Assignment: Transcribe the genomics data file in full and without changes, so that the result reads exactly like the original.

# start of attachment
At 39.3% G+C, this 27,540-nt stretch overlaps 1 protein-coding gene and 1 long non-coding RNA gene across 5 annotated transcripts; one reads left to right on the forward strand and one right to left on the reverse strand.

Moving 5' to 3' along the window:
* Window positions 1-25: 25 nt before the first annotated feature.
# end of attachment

At 39.3% G+C, this 27,540-nt stretch overlaps 1 protein-coding gene and 1 long non-coding RNA gene across 5 annotated transcripts; one reads left to right on the forward strand and one right to left on the reverse strand.

Moving 5' to 3' along the window:
* Window positions 1-25: 25 nt before the first annotated feature.